2. The Stone-Cold Bluff
I'm dealt AJo, and I raise to $10. A couple of people call me. The flop is A-6-3, two clubs. I'm in early position and I bet $20 with two callers. I'm not sure why I bet so little. The pot was about $40 and I had top pair with a good kicker. I'm pretty sure I was ahead at this point.
The turn was another A. Great! Now I know I'm holding a winner. I bet another $40. A young heavy-set guy at the other end of the table smooth calls. He hadn't played many hands, so I didn't have any kind of read on him.
The river is the third club. It's exactly what I didn't want to see. Suddenly, visions of that spade flush from earlier flashed through my head. And that's when I made my big mistake.
Could there have been a greater invitation to buy the pot? The heavyset kid quickly grabs a stack of twenty $5 chips and pushes it past the line. He was telling me he had a flush. I had to decide if he was telling the truth.
Had I bet into the pot, I think he still might have thrown out a significant raise. I should have bet bigger before the river, but I didn't. He bet $100 into a $180 pot and I had to decide whether it was worth another $100. Last time I made this choice, it was the wrong one. But I knew I was beat in that case.
This time, I wasn't sure, but I laid it down anyway. He flipped over 45o. It was a stone-cold bluff. And his flip wasn't apologetic or jovial, it was cocky. He was saying, "Ha, I outplayed you, you fish." I guess he was right.
Intermission: The Rush
At that point, I was getting close to about $50 and I bought another $50 in chips. For the day, that put me in for $290. I was kicking myself for those two hands, but I vowed to put them behind me.
It's Cowboys and I win a pot. Then it's J9o from the BB and I win some more. My AQo outflops AKs and it's another nice pot. I get pocket A's again and this time it never makes it to the showdown. I'm up to $340.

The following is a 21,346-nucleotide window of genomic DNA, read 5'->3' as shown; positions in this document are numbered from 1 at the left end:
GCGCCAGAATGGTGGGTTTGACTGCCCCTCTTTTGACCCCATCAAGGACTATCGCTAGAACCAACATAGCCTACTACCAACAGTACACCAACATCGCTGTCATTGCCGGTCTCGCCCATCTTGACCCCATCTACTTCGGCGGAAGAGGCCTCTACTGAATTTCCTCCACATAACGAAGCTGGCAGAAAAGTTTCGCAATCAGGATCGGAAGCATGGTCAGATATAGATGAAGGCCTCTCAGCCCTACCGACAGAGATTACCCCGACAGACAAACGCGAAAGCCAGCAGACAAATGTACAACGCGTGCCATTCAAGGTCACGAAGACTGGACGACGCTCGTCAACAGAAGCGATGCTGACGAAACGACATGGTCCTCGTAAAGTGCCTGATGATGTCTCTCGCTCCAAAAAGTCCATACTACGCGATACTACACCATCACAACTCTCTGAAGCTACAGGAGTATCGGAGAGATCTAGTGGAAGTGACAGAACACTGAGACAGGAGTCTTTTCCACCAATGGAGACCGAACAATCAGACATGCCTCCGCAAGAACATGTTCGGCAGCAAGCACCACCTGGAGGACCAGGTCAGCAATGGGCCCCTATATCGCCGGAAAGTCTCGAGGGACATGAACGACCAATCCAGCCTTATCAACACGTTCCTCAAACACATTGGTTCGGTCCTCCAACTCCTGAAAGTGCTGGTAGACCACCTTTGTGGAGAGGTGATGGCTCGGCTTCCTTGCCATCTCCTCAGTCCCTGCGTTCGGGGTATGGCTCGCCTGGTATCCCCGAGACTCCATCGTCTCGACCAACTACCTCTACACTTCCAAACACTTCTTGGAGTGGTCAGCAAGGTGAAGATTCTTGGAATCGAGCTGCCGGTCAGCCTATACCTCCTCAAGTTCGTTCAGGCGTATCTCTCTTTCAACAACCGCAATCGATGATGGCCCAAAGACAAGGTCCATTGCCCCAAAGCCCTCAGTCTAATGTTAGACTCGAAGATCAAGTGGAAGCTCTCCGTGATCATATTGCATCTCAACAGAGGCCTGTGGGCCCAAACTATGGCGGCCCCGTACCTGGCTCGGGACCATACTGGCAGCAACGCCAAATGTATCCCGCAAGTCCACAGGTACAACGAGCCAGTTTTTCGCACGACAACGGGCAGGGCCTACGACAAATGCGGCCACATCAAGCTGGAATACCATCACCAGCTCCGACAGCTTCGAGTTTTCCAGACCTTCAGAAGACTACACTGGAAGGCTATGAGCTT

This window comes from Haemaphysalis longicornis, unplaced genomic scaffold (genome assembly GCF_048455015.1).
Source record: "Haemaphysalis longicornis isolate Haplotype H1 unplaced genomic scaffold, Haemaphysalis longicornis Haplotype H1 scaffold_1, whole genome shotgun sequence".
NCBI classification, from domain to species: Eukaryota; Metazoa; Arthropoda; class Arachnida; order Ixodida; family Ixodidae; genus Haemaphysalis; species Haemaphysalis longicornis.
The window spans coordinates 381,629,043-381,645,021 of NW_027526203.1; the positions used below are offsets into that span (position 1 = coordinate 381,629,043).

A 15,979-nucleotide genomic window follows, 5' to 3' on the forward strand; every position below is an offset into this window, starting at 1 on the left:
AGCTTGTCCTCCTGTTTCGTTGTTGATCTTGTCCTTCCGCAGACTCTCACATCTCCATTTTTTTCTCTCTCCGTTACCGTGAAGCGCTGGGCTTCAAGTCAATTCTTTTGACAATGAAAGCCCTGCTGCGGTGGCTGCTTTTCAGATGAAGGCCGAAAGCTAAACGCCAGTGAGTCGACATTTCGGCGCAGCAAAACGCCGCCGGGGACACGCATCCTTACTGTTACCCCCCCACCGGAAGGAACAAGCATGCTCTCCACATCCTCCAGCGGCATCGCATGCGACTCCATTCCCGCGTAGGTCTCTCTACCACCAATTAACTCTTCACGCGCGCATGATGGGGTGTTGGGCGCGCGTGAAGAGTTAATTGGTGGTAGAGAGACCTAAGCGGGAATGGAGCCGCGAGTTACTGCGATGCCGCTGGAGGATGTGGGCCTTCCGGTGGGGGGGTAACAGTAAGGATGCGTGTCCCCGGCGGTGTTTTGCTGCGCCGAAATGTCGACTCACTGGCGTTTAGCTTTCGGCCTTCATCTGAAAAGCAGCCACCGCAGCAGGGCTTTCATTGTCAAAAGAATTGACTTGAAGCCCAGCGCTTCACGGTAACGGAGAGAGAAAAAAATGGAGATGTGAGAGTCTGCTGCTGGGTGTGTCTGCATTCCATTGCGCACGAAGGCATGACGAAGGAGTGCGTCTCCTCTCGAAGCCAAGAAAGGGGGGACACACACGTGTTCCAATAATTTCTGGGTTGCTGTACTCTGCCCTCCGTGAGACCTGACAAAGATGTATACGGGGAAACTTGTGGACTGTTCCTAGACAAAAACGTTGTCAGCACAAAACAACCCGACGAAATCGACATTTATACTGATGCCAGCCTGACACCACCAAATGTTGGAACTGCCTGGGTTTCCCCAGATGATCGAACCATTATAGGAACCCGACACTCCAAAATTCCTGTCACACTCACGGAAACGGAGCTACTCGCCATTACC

I get my first Big Slick, in clubs and I raise to $15 with a couple of callers. The flop is Jc-Tc-x. I bet $25 and another guy pushes all in for $111. It's gonna cost me $86 on a complete draw. I know I have some outs, but I'm not sure how many.
Best case, he's got top pair or an overpair of Q's. If that's the case, I could have as many as 9 clubs, three K's, three A's and two or four Q's. That's 17 or 19 outs twice. That means I'm actually a favorite. I call and he flips pocket Q's, including one club. That makes me a 55% favorite. Without doing the actual math in my head, I make the call. The A on the turn puts my stack at $501.
AQo, K6o and KQo all also win me pots and I'm now at $750. It's probably time to leave, right?
3. It's Ace-rag, and I hate Ace-rag
I'm in the SB when I see A6o. There are 5 pre-flop callers so I toss in two more bucks and the BB checks. The flop is A-J-7. I suspect I may have the only Ace, since no one raised pre-flop, but I check, and so does everyone else.
The turn is another Ace. I think I've been here before, but this time there's no flush draw on the board. I bet $25 and the BB is the only one who calls me. The river is a 9. I bet $50 and he pushes for about $150 more.
Ugh. What have I gotten myself into? Am I being played again?